Garmin UltraTrac Overview
Garmin UltraTrac is a battery saving mode on Garmin watches for hiking. The idea here is that a Garmin watch can capture your GPS position at longer intervals and save its battery life in order to allow you to record longer routes without recharging. What you gain in battery life you lose in detail of your recorded track.
Garmin Watch Info
For this UltraTrac Review I used the Garmin Fenix 5x Sapphire (Amazon Affiliate), which is not the latest Garmin Fenix Watch on the market at the time of writing.
The current generation of Garmin Fenix watches as of writing this review is the Garmin Fenix 6 (Amazon Affiliate).
Garmin describes UltraTrac on their website as:
An ultramarathon (ultra distance) or extra long hike may require a decrease in track detail to ensure sufficient battery life of the device, while a normal activity may benefit from greater detail. UltraTrac is a GPS mode that decreases the update rate of GPS data to once a minute, providing much longer battery life while in GPS mode.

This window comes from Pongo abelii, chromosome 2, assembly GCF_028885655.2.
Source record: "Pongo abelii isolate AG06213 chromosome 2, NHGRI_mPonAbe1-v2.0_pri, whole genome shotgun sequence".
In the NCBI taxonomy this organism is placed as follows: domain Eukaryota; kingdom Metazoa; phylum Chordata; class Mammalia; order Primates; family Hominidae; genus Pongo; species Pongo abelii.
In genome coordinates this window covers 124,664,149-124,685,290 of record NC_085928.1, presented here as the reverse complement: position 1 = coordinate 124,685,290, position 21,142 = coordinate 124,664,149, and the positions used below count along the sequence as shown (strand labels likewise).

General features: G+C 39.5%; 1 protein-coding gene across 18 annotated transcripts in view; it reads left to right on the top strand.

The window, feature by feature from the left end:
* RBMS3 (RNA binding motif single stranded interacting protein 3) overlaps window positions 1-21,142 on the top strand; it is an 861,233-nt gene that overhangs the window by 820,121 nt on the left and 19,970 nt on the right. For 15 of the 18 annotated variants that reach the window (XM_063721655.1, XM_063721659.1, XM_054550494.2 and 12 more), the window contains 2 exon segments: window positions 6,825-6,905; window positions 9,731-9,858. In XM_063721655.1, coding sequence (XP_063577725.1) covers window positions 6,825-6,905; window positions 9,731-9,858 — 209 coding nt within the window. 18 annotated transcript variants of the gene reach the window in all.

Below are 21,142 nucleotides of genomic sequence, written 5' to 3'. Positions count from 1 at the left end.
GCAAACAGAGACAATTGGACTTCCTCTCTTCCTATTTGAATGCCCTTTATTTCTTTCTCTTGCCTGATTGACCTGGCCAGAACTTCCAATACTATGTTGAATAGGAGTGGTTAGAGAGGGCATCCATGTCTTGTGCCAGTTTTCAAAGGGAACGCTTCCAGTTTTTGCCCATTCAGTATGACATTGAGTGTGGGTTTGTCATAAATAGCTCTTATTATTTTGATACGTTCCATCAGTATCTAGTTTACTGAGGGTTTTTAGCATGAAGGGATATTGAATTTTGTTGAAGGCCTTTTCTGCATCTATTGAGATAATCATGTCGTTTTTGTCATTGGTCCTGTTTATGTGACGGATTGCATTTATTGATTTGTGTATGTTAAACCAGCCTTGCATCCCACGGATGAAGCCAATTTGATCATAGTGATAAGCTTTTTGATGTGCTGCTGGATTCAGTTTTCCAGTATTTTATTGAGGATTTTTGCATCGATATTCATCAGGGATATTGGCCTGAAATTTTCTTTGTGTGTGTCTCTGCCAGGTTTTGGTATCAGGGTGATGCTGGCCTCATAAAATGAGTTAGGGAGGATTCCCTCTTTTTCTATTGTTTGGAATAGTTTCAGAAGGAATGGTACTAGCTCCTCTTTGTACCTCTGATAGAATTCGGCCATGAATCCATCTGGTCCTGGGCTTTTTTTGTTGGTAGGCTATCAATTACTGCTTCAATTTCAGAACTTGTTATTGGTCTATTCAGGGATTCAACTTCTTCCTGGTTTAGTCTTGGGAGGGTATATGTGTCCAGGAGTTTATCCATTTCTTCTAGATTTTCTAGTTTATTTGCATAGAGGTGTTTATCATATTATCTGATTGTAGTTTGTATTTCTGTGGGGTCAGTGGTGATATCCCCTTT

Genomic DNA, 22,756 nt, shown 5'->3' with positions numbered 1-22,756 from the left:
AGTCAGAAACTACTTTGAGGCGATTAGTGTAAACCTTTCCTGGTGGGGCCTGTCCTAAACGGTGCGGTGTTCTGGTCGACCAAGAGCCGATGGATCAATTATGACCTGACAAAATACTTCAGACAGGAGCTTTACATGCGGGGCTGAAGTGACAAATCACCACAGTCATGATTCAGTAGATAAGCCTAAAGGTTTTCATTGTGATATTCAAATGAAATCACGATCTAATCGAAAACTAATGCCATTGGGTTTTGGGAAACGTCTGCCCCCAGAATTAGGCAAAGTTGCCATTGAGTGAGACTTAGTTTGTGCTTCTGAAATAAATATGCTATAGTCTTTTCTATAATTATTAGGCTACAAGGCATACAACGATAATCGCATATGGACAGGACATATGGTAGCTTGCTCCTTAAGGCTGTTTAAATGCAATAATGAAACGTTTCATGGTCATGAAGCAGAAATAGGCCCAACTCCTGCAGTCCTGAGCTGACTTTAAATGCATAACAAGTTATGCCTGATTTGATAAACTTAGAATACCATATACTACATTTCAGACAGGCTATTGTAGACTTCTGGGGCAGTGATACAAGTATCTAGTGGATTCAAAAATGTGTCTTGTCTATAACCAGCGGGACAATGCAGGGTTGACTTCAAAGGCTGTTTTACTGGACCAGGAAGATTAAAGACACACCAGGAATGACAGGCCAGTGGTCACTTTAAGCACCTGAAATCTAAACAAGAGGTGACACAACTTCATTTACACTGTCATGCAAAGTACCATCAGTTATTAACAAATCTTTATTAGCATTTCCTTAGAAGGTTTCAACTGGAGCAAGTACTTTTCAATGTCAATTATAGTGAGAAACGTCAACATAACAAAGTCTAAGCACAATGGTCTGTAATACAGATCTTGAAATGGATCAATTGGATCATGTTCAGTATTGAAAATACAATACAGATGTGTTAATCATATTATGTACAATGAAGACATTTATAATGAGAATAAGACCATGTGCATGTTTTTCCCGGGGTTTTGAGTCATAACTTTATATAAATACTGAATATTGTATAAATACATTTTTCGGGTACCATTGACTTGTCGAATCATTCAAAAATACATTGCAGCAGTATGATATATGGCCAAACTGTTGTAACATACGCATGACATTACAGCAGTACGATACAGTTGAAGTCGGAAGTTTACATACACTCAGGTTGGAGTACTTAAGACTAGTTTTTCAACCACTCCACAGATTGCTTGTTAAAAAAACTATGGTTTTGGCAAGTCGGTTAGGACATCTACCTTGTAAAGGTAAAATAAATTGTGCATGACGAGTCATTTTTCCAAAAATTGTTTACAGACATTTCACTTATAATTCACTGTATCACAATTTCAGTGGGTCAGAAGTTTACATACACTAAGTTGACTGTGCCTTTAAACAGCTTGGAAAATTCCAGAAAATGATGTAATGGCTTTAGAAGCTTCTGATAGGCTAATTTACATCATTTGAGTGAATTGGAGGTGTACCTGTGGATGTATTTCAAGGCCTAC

I decided to test out the Garmin UltraTrac while on a local hike in San Diego at Daley Ranch, and I also used it while on a longer backpacking beach camping trip to Santa Rosa Island.
Garmin UltraTrac Review: Day Hike
The Daley Ranch hike was supposed to look like this:
While hiking I used Garmin UltraTrac and this is what the hike recording actually came out to be:
I obviously was not expecting the Garmin UltraTrac to be right on the money following the path the entire time. Since UltraTrac is only taking my GPS position every minute it is basically connecting each position with a straight line. I would expect straight paths to be fairly accurate and curvy paths or switchbacks to be a lot less accurate.
Before we dive into the details let's look at the distance should of been vs what was recorded:
- Actual Distance: 5.83 miles
- UltraTrac Distance: 11.12 miles
Garmin UltraTrac was 5.29 miles off in distance! That's a huge difference in mileage!
If we break this hike down into pieces we can analyze where the accuracy of the Garmin UltraTrac broke down.
Looking at the map data, the first part of the hike went really well for UltraTrac:
The trail at the start was fairly straight with no sharp turns, and I would expect Garmin UltraTrac to be fairly accurate here and it did an acceptable job here.
The first real accuracy problem for UltraTrac came up when the trail started to change direction 180 degrees: